Midnight has struck in a small rented house atop the hills of Silver Lake, and the Coen brothers of Minneapolis are Trying to Explain It.
Their last extended stay in Los Angeles was a bust. Film makers Joel and Ethan spent the summer of '84 trying to interest studios in distributing "Blood Simple," a brazenly off-kilter murder tale set in deepest, darkest Texas. They also watched the film get lost amid the hundreds of offerings at the Los Angeles International Film Festival, which played "Blood Simple" on a weekday afternoon in July opposite three other pictures.
Then came September and the Toronto film festival, where independent distributors picked up the "Blood Simple" scent. And the New York Film Festival, where the movie was a critical and public hit in October. At Utah's United States Film Festival, the Coens won grand-prize honors. By the time the movie opened in New York in January, publications from Vanity Fair to USA Today, from the New York Times to the New York Post, were racing to print reviews and feature stories likening "Blood Simple" to the early works of Spielberg, Welles and, above all, Hitchcock.
"That really got our mother steamed," said Ethan in a habitual cryptic mumble. "She's a big fan of Hitchcock."
"Good reviews are nice," said Joel, the interpreter, "but it's a little off the wall to compare people who've made one movie with someone who consistently made masterpieces over 40 years."
"Also," Ethan said, "between the two of us, I don't think we weigh as much as him."
Joel, 30, and Ethan, 27, have a lot in common: wire-rim glasses, Camel Lights, deadpan humor and the habit of finishing each other's sentences, like twins with a private language.
Joel, the director, studied film at New York University and has unkempt, black wavy hair. Ethan, the producer, studied philosophy at Princeton and has unkempt, brown curly hair. The New York-based duo wrote "Blood Simple" together and plan to continue collaborating because, as they're fond of saying, "two heads are better than none."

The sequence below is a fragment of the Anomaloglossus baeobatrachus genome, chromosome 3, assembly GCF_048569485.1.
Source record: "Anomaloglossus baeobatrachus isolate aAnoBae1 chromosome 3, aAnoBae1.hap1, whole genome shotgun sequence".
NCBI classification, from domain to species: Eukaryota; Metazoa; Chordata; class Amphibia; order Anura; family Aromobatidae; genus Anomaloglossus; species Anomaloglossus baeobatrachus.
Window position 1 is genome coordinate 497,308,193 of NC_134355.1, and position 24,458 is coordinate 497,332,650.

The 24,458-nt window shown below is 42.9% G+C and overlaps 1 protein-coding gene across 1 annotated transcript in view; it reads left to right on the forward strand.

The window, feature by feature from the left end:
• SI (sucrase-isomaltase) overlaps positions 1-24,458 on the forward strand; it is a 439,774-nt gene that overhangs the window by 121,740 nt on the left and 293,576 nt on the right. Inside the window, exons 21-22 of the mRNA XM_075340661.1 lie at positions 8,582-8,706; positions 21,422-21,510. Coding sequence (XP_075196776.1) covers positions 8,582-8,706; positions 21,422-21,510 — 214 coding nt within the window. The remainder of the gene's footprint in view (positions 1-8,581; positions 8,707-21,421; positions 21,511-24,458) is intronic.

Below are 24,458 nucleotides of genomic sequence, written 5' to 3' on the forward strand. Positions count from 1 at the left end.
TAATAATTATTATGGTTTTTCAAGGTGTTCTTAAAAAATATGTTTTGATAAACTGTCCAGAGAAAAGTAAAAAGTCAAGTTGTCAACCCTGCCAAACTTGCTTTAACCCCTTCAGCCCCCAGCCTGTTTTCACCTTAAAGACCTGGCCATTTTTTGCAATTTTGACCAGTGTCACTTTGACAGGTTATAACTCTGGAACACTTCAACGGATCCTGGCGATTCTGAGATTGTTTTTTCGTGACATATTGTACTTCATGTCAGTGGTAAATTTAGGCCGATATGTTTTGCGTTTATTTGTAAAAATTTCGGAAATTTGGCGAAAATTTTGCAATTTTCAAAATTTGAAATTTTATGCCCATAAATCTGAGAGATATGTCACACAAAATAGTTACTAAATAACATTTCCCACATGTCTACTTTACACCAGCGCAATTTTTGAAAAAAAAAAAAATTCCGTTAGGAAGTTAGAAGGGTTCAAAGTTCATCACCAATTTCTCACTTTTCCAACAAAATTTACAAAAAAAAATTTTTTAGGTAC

What the Coens call the "East Coast overhype" on "Blood Simple" has left them bashful, bemused and a bit wary of a backlash. "We've already resigned ourselves to the fact that the only favorable review on our next film will probably come from Stanley Kauffman, who creamed this one," Joel said.
The Coens point out that several reviewers credited "Blood Simple" with inside jokes and hommages involving film noir thrillers that the brothers had never seen, much less hommaged. They say their "formative" influence was less Hitchcock than one Mel Jass, the huckster-host of a late-night movie show on Twin Cities television called "Epic Theatre." "The first two times I saw '8 1/2,' it was introduced by Mel Jass," Ethan said, with reverence.
The specific roots of "Blood Simple" were literary. The title is Dashiell Hammett's term for the panic that grips a murderer after a crime. The basic story elements--a murder, a romantic triangle and a boorish detective (played by veteran character actor M. Emmet Walsh, in a memorable mustard-yellow leisure suit)--came from pulp fiction.
But it was the storytelling style of James M. Cain that provided the blueprint for "Blood Simple" and the source of its dark comedy. "We felt it was more interesting if the audience knew every step of the way what was happening while the characters didn't," Joel explained.
"Actually," Ethan said, "we just wanted to avoid that dull part at the end where one character explains everything."